Famous Themes From Ads/TV



There are many musical themes that we are familiar with these days outside of their original context, as they have been used in tv commercials or films, in a striking and memorable way. For example, a famous melody from a classical piece of music is known to most people in Great Britain as The Hovis Theme. Of course Mr Hovis didn’t write it, and in fact it was written well before the actual composer would have had the chance to enjoy a slice of the aforementioned bread whilst composing his piece. And as the composer was Czech, and wrote the piece in America, the connection to England is getting really tenuous. Never mind the fact that no-one else in the world would know what you were on about if you referred to “The Hovis Theme” to, say,  a Canadian, or even tried to engage a Parisian in conversation by referring to “le thème de hovis”.

Other themes however have a more global recognition, for example the piece that is used at the start of Stanley Kubrick’s “2001: A Space Odyssey”. In fact that piece is the opening section of the rather cumbersomely titled: “Also Sprach Zarathustra”, German for “And so spoke Zarathustra”, Zarathustra being the Persian prophet and founder of Zoroastrianism. No wonder people remember it as “the piece from 2001”. It was written by Richard Strauss, not to be confused with Johann Strauss II, who wrote “The Blue Danube”, which is also featured in “2001” but much later in the film, in the bit where the spacecraft docks with the space station dock, and the twoseem to be performing some beautiful celestial waltz with each other (The Blue Danube is, rather fittingly, a waltz).

The problem of course is, if you want to buy these tracks or play the sheet music for them, it’s a bit tricky to find them if you only know them by their popular reference. So here is a little roundup of some of the most famous ones and what they are actually called and whom they are written by:


The Stella Artois Theme – was actually written for the movie Jean De Florette by Jean-Claude Petit.


The piece of music they blast ouf of the helicopters in Apocalypse Now – is actually “The Ride Of The Valkyries” from Richard Wagner’s famous Ring Cycle.


The British Airways Theme is actually a piece entitled The Flower Duet from the opera Lakmé by Léo Delibes.


The aforementioned piece that accompanies a spaceship docking with a sapcesation in the film 2001 is The Blue Danube Waltz by Johann Strauss II.



The Opening theme From 2001  is actually the opening theme from Also Sprach Zarathustra by Richard Strauss (no relation to Johann).


The Theme at the end of Ocean’s 11 is actually Clair de Lune by Claude Debussy.


And finally The Hovis Theme is acually the Largo movement from The New World Symphony (Symphony No. 9 in E minor) by Antonín Dvořák.


We hope you enjoyed that!


Web Site Story


Over at comedy site College Humour they have created a really funny and clever parody of Leonard Bernstein’s West Side Story. Rather than talking about the rivalry of two gangs in New York City (as the original West Side Story does), the parody uses excerpts from the same songs as West Side Story, but instead weaves the action around how our everyday lives evolve around the internet.

The song “I Feel Pretty” turns into

“I’m on Twitter, I’m on Twitter,

And I’m tweating and singing a song about tweeting

But it’s seven characters too long.

I’m on Facebook, I’m on Facebook,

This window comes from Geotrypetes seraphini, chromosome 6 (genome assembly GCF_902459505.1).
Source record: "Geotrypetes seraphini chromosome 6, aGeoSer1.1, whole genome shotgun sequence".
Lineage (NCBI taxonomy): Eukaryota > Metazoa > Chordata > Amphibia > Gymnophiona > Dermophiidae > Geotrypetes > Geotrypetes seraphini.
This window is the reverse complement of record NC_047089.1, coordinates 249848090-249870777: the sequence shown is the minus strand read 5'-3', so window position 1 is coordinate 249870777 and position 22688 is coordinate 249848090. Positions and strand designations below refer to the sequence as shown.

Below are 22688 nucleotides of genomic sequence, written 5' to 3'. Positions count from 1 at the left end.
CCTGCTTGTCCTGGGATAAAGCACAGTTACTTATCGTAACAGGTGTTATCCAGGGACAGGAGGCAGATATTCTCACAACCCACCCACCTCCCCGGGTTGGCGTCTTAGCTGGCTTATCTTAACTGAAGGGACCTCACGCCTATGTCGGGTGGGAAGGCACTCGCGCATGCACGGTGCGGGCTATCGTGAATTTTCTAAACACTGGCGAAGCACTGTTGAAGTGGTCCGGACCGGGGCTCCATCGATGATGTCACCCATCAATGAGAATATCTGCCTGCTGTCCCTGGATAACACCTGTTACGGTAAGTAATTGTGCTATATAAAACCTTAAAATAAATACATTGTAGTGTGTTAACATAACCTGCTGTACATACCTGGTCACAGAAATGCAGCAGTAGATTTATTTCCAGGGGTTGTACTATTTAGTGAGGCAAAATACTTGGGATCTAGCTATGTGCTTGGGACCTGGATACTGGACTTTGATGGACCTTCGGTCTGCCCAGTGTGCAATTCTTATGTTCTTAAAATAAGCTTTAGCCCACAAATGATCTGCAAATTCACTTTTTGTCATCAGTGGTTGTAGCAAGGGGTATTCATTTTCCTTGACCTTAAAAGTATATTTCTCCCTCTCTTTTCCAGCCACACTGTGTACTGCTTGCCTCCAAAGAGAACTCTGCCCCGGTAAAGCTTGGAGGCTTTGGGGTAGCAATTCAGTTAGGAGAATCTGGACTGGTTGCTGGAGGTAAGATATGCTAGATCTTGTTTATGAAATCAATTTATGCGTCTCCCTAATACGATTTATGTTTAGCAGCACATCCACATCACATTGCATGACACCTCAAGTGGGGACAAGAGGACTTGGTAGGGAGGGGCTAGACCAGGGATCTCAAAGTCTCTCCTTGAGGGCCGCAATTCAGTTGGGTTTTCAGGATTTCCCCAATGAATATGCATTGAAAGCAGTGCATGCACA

And my Facebook updates with my tweets,

So I twitter,

And then everybody knows my deeds.”


Compare this to the original lyrics:

“I feel pretty, Oh so pretty

I feel pretty and witty and gay*

And I pity, any girl who isn’t me today.

I feel charming, Oh so charming

It’s alarming how charming I feel

And so pretty, that I hardly can believe I’m real”

(* gay in those days simply went by its original meaning of “happy”)

So, Maria, rather than being a love song about a girl from the other side of the divide, turns into “Pandora, I’ve just found a site called Pandora”. “I Like To Be In America” turns into “I Like To Be On EHarmony”

To compare, here is a clip from the “Original” 1962 film version:


Mumford & Sons Equal The Chart Record Set By The Beatles

English folk rock band Mumford & Sons have equalled the Beatles’ record of havgin 6 tunes in the American Billboard Top 100.

The Beatles set this record as long ago as 1964 – to put this into historical context this was the year that the death penalty was abolished in Great Britain, Nelson Mandela was sentenced to life imprisonment, interest rates in England were at 7% and a loaf of bread cost 21 cents in the US. Seems like a long time ago?

All 6 tracks in the current top 100 are from the new Mumford & Sons album Babel, which became the band’s first UK Number One Album.

Here is the video for Little Lion Man


Coldplay announce 2012 Mylo Xylotl Live Album and Concert DVD

Hi There

Coldplay have just announced that they will be realising a live album and live concert dvd to go alongside the hugely successful album Mylo Xylotl, which was released last year (2011). The band commented:

“We don’t tell anyone all the darker side of things, We’ve been through all the break-ups and addictions and all that. But we have a chemistry that no one else in the world has so we don’t mess with it.”?

Mylo Xylotl included the singles Every Teardrop Is A Waterfall Paradise, Charlie Brown, Princess Of China and Hurts Like Heaven, and reached the Number One album slot in no less than 34 countries.


Beck's Next Album "Song Reader" To Be Released As Sheet Music Only

Hi Everyone

Music Industry Maverick Beck Hansen has decided to pull yet another unconventional trick out of the hat. Rather than releasing his next album, the appropriately titled Song Reader, as a standard audio album, available on cd, as an mp3 download, or even vinyl, there will be no recording to purchase.

Yes you did hear that correctly – rather than spending hours in the studio perfecting takes and mixes, Beck has decided that his 11th album will be released as sheet music only.

According to our friends at Faber Music, Song Reader will include a foreword by Beck, artwork by artists such as Marcel Dzama, Leanne Shapton, Josh Cochran, Jessica Hische, and the physical product will also contain 20 booklets encased in a hardcover.

There will however be “cover-versions” of the songs, which will be posted online and performed by Beck’s friends.